THE BLOG
04/29/2014 03:04 pm ET Updated Jun 29, 2014

How to Help Your Child Make Friends

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Learning to make friends is one of the most important skills your child can learn that will benefit him throughout his entire life. Having close friends has been known to help people live longer, happier lives.

Not all children are innately socially adept; some children who may be shy or have behavioral disorders such as ADHD may need additional assistance in learning age-appropriate social skills. However, all children can benefit from their parents guiding them in the friendship department.

There are some key techniques you can use with your children to help them make friends, even from a very young age.

Teach simple, daily social greetings. If you have a toddler or preschooler, you can teach your child about kindness by practicing simple daily interactions. You can ask your toddler to practice saying hello and goodbye, with a smile, to others as you are out and about at the grocery store or at the park.

One-on-one play dates are important. Invite one of the neighborhood kids over to your house for an afternoon of arts and crafts, playing dolls or playing in the backyard. Take a trip to the library or museum with your child and invite a mom friend and her child of a similar age to join you. One-on-one play dates are the best opportunities for bonding and shared experiences that your child can build on when they go to school.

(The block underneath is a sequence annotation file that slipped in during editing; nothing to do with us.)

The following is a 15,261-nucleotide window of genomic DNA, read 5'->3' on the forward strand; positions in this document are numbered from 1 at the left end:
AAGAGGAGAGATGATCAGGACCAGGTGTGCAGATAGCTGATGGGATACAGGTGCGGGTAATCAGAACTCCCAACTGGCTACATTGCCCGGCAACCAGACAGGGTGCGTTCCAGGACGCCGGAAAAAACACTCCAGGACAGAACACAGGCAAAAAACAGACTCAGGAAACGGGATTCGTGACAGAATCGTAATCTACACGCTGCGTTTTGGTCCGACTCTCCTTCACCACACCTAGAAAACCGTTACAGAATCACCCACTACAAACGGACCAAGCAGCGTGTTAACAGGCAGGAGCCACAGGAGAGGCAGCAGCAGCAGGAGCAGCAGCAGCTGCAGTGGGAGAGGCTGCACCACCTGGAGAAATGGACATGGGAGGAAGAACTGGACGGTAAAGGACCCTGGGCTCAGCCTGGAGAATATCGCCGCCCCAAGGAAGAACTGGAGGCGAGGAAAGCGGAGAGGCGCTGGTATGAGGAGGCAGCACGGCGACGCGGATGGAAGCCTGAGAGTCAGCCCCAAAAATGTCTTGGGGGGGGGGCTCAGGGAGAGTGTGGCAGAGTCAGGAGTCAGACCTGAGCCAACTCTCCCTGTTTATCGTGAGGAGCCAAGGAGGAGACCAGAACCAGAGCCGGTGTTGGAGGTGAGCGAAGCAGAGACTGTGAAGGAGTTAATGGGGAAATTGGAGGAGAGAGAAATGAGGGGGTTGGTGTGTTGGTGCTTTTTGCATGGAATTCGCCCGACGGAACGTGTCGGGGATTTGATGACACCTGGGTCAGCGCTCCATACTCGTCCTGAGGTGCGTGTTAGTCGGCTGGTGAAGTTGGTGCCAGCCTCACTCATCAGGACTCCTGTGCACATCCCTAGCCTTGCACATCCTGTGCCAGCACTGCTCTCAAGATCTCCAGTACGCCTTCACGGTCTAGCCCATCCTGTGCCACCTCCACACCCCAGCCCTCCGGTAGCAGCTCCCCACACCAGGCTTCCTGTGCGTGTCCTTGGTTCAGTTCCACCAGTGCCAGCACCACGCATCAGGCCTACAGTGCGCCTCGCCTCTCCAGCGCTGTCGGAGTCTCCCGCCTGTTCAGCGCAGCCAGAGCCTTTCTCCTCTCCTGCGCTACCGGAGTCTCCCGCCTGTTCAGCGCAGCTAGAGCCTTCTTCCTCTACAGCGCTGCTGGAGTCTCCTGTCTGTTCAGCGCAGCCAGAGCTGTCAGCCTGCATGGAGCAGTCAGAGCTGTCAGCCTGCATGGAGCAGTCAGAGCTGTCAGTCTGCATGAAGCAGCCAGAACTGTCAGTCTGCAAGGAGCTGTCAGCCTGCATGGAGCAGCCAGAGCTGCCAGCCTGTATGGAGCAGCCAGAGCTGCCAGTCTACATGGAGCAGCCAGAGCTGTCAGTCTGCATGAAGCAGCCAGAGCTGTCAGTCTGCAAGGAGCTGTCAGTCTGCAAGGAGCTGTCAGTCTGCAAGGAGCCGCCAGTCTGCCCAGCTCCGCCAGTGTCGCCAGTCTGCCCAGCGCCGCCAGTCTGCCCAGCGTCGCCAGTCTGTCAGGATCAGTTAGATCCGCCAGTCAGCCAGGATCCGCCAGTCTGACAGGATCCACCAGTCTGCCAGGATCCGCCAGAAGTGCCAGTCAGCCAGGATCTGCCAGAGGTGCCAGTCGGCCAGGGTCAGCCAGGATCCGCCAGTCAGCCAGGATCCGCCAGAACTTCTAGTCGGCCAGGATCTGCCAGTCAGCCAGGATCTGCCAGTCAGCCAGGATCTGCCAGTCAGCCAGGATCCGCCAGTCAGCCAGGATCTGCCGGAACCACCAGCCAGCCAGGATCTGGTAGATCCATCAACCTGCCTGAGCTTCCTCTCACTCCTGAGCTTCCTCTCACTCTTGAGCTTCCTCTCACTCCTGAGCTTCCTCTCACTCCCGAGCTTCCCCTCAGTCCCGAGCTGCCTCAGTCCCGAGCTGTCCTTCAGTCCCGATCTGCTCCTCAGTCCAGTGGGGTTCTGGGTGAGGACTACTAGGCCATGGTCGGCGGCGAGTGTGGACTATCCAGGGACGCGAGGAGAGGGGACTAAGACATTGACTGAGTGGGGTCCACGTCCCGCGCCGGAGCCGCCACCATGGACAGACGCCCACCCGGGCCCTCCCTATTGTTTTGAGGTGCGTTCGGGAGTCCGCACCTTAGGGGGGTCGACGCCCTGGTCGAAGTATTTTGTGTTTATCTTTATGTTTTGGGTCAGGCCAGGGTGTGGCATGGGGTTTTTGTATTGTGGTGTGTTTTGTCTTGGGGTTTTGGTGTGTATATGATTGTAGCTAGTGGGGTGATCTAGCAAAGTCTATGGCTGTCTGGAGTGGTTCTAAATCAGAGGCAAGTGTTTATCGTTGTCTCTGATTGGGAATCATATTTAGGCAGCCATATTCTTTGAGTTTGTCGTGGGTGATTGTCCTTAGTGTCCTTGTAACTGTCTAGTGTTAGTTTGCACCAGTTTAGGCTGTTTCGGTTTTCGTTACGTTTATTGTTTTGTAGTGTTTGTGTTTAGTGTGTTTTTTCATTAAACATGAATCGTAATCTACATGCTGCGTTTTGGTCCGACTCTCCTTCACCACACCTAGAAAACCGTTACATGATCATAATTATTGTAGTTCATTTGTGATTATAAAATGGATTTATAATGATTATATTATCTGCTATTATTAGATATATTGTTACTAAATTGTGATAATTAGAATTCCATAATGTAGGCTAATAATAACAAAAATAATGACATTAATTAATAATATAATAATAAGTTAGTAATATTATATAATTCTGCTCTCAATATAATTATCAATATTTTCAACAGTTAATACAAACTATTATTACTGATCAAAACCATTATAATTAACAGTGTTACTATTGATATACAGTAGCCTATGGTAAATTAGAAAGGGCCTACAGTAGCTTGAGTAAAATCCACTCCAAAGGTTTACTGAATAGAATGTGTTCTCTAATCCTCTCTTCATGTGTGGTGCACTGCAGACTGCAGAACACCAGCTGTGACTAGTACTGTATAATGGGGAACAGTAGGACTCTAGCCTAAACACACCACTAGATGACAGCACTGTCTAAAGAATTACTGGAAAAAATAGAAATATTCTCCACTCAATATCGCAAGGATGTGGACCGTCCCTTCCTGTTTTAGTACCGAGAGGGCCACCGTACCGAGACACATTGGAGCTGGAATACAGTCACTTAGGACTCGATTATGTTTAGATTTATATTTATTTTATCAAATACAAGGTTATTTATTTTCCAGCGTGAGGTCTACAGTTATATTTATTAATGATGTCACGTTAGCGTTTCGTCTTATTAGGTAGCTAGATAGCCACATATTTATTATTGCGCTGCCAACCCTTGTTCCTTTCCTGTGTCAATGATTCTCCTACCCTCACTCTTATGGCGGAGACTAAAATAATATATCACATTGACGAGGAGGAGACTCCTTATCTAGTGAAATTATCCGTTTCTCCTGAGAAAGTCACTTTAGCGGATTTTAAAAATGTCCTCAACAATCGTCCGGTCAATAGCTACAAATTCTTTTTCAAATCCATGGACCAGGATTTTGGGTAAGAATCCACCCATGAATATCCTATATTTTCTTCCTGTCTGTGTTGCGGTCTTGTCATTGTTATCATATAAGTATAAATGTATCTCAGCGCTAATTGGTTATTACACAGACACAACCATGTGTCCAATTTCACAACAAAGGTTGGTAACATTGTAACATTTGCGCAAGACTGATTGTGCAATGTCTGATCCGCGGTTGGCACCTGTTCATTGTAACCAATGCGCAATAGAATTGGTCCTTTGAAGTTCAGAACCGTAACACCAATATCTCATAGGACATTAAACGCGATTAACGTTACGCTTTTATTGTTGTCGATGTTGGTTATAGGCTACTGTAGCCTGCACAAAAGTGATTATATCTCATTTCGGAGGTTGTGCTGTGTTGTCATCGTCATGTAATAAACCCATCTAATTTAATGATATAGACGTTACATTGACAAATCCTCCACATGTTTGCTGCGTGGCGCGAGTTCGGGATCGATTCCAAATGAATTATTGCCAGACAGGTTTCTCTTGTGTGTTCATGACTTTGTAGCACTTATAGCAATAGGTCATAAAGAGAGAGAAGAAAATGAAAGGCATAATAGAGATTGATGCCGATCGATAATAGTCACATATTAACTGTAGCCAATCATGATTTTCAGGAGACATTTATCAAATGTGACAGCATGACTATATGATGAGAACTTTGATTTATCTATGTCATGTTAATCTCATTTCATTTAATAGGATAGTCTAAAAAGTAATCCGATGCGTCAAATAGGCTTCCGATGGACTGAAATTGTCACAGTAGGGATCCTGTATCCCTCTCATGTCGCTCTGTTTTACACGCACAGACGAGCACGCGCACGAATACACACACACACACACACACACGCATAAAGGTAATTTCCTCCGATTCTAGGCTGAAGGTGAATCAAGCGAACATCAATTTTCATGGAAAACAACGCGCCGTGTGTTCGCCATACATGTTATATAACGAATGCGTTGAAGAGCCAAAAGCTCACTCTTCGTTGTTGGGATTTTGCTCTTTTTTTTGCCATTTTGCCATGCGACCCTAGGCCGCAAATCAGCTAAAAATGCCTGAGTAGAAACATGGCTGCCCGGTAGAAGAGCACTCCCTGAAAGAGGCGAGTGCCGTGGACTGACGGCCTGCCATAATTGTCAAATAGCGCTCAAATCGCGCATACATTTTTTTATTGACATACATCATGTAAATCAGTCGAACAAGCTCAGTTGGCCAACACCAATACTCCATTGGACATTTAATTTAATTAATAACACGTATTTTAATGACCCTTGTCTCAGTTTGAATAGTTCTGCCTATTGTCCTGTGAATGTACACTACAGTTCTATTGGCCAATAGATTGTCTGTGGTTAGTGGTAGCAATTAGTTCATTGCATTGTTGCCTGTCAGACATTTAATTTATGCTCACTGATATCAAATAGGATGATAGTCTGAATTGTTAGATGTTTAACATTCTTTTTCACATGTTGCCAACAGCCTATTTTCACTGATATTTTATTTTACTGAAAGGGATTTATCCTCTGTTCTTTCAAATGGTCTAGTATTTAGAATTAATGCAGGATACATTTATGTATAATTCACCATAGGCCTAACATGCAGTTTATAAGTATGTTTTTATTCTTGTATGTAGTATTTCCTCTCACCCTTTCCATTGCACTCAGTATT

Teach children how to have conversations that lead to connections. When my children were young, I would give them icebreakers before we would enter social situations. They learned to ask questions such as "What's your favorite color?" or "What type of books do you like to read?" This helped them from a young age make connections with others through shared interests and experiences. It also taught them the importance of being a good listener.

Help your children find group activities that interest them. Does your child like to sing or paint? Is your child really into sports? Help them by engaging them in clubs and activities with others who share their interests. Children like "sameness," and while you don't need to teach them to be followers, you can help them feel comfortable by leading them to situations where they have the opportunity to interact with other children who have similar likes and dislikes.

If you have a particularly anxious child, always listen and observe them very carefully. Give this child more time to rehearse and practice what they might say in social situations. Practicing and rehearsing social skills in a safe and warm environment, such as home, will support your child by teaching him social cues, as well as age-appropriate social skills practices. Also, impulse control and empathy can be taught to children. These strategies can help your child relate to his peers in a positive way.

Be what you want to see. Modeling good social behavior yourself, of course, is one of the best ways to teach by example. Show your child how you warmly greet friends, how you empathize with them when they are dealing with a difficult situation, how you ask questions and listen carefully to their answers and emphasize the importance these friends have in your life.

Keep in mind that children will make mistakes socially because they are still immature and don't understand. There's nothing wrong with your child, he just needs to be taught social skills and problem solving on a regular basis until he can fully understand.

You have to know how to be a friend in order to have a friend. As parents, we can help our children understand what it is to be a friend. It is our job to teach them about the importance of relationships rather than keeping them isolated, so that they can learn to build meaningful friendships throughout their lifetime.